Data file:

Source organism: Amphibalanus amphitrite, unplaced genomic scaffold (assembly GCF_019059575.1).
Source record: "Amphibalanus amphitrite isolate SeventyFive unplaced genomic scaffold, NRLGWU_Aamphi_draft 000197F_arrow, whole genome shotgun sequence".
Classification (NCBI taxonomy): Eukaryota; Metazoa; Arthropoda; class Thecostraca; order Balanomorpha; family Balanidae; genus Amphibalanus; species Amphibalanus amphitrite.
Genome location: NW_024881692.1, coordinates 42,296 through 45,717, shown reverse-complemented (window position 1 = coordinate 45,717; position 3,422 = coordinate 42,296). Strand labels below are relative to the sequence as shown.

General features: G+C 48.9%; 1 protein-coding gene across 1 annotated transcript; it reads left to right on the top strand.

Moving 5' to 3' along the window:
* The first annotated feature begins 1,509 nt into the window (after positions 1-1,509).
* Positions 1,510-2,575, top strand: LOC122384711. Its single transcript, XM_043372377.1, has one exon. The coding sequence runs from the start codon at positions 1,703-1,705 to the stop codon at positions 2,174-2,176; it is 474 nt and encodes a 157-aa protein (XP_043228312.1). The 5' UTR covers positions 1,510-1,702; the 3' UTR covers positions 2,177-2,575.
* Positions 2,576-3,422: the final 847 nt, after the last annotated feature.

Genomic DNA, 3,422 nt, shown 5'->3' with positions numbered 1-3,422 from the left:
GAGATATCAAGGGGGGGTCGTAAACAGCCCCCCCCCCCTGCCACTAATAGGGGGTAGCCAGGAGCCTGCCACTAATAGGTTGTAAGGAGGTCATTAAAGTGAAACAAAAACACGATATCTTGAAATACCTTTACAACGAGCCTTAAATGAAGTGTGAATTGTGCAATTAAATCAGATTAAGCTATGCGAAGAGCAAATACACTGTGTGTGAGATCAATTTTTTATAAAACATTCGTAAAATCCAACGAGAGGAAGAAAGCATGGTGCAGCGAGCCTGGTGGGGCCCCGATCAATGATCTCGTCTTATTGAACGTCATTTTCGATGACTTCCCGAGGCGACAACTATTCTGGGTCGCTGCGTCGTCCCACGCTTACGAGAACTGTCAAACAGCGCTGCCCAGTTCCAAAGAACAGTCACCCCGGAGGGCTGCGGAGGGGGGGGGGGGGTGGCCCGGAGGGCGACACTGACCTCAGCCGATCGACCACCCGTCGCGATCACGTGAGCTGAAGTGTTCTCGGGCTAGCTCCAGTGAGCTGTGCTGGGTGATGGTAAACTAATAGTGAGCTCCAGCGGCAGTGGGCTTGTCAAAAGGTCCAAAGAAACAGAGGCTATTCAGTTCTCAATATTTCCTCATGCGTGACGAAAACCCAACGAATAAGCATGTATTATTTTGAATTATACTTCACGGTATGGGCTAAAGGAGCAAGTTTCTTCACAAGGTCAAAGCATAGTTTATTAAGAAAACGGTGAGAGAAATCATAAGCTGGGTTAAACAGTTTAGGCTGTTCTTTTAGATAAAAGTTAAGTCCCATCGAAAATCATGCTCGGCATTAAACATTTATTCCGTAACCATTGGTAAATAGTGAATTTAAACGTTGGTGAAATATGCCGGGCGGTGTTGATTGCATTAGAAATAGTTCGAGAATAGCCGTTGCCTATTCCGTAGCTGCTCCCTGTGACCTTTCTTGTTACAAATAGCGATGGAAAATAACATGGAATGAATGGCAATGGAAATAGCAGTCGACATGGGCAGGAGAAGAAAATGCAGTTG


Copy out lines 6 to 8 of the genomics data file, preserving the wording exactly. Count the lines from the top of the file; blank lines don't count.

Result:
Moving 5' to 3' along the window:
* The first annotated feature begins 1,509 nt into the window (after positions 1-1,509).
* Positions 1,510-2,575, top strand: LOC122384711. Its single transcript, XM_043372377.1, has one exon. The coding sequence runs from the start codon at positions 1,703-1,705 to the stop codon at positions 2,174-2,176; it is 474 nt and encodes a 157-aa protein (XP_043228312.1). The 5' UTR covers positions 1,510-1,702; the 3' UTR covers positions 2,177-2,575.